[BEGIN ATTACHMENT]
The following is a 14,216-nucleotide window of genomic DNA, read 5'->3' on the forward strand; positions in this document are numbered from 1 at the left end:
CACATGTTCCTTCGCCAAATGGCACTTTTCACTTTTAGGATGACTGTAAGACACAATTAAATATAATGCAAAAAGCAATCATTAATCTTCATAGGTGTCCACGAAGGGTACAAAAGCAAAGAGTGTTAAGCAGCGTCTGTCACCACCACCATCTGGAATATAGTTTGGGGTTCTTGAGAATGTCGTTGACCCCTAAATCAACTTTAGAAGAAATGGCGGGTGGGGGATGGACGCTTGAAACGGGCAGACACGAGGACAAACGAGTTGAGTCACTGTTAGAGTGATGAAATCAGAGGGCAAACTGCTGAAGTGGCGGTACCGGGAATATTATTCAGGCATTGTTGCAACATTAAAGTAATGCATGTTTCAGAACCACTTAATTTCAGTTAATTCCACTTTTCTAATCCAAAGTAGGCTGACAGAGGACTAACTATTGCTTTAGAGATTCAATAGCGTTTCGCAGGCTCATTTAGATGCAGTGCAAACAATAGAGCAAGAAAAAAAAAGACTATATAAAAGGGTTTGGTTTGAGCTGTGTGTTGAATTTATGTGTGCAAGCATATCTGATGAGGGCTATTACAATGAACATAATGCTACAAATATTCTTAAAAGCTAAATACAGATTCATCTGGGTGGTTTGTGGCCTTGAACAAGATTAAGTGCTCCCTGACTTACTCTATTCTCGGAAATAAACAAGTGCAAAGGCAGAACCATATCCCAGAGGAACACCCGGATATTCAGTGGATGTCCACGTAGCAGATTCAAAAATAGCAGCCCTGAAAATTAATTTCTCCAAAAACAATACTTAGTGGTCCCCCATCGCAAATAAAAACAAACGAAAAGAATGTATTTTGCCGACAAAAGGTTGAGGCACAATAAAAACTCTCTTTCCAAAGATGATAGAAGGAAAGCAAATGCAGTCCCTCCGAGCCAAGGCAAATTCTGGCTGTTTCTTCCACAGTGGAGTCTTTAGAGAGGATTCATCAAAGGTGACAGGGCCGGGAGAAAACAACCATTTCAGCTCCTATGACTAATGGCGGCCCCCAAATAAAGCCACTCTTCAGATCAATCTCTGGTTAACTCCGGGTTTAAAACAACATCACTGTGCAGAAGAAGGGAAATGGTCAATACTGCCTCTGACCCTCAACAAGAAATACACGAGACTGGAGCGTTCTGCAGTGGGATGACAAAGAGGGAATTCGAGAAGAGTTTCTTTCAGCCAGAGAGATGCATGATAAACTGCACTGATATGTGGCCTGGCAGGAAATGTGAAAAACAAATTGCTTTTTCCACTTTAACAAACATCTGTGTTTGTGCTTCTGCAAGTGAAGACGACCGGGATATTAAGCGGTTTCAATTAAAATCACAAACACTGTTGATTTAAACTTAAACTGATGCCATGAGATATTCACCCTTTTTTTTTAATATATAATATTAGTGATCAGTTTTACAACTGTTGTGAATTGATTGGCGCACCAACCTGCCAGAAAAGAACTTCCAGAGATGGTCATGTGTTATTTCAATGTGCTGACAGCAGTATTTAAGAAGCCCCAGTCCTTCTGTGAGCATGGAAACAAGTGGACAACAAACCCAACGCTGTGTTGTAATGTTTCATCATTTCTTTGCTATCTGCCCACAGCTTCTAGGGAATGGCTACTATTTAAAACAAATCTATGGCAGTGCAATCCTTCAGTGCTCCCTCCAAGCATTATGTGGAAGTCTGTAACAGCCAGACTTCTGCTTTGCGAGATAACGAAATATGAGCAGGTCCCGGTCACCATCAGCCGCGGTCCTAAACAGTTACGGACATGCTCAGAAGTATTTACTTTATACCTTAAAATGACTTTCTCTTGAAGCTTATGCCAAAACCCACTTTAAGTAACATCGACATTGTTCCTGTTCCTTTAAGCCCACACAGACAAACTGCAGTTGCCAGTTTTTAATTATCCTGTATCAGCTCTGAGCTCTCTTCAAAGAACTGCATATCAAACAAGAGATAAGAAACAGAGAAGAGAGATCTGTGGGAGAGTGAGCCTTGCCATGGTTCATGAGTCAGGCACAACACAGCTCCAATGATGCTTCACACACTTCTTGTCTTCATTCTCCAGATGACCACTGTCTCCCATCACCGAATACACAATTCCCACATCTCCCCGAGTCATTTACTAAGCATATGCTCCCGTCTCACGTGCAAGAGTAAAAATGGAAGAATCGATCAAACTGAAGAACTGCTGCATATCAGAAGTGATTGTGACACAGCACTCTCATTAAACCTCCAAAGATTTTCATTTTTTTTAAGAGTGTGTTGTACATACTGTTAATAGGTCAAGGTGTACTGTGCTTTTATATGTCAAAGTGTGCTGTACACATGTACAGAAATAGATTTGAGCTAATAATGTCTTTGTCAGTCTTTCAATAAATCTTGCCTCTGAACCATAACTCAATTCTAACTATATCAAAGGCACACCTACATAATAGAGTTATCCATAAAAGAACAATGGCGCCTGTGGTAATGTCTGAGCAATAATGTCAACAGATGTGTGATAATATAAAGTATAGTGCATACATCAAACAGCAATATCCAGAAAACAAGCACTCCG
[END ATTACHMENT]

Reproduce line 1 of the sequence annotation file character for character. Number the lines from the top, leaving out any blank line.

The following is a 14,216-nucleotide window of genomic DNA, read 5'->3' on the forward strand; positions in this document are numbered from 1 at the left end: